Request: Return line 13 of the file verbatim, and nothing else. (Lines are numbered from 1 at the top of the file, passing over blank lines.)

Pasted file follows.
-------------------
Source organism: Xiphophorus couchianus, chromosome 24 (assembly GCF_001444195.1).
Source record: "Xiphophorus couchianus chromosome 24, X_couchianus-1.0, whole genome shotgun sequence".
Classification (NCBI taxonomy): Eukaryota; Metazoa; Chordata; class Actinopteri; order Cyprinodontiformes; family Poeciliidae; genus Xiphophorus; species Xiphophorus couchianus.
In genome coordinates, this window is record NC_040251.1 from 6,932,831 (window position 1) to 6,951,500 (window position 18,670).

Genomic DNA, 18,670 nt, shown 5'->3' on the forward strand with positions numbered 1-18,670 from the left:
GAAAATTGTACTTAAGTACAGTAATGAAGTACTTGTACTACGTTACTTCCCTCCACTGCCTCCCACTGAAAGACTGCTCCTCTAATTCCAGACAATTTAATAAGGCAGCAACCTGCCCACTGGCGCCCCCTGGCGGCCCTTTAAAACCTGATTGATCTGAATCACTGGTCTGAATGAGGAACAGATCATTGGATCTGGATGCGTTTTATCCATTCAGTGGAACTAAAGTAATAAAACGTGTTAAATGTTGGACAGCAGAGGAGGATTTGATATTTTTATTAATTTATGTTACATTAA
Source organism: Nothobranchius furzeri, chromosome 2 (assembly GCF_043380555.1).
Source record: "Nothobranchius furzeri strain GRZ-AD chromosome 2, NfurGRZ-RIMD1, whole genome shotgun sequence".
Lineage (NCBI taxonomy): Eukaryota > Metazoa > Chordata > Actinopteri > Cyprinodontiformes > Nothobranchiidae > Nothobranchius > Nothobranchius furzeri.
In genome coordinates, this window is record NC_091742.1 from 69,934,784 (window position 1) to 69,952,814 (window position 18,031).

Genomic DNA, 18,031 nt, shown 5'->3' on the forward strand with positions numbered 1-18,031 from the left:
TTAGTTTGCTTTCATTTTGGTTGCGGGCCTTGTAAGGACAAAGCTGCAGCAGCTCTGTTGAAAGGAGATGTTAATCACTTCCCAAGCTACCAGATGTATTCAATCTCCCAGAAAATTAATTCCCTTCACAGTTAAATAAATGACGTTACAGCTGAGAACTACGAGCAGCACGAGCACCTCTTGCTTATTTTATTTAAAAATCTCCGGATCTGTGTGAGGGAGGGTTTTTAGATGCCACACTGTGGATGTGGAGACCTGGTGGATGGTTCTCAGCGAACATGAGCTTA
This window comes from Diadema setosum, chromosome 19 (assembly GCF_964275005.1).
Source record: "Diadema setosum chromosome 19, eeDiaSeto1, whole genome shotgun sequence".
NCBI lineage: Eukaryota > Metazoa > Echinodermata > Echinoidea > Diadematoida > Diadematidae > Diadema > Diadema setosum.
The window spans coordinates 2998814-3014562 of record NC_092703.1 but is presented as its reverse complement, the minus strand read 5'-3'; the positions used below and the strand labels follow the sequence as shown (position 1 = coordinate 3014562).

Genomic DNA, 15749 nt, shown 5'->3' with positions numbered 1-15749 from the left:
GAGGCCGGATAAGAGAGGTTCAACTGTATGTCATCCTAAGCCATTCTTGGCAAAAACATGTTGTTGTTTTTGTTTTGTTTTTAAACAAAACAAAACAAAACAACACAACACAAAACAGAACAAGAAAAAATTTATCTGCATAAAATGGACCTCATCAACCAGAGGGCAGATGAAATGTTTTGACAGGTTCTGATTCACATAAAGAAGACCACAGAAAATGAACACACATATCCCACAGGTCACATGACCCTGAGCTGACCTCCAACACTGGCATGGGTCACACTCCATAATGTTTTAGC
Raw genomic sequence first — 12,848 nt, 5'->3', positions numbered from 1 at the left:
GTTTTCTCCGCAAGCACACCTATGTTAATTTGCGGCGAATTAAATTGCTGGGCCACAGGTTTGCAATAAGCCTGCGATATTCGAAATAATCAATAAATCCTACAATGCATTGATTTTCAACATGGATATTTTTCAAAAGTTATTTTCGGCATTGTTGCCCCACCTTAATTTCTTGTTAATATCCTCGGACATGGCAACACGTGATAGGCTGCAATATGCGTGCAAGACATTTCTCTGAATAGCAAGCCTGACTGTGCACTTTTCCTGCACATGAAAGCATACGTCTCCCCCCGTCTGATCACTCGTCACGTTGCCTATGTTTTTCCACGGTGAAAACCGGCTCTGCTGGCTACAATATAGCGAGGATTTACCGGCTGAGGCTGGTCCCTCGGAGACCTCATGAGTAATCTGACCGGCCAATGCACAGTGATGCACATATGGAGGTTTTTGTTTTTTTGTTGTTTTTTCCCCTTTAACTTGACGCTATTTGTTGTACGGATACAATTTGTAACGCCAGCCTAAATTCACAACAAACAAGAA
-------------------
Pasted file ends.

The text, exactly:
This window comes from Diadema setosum, chromosome 19 (assembly GCF_964275005.1).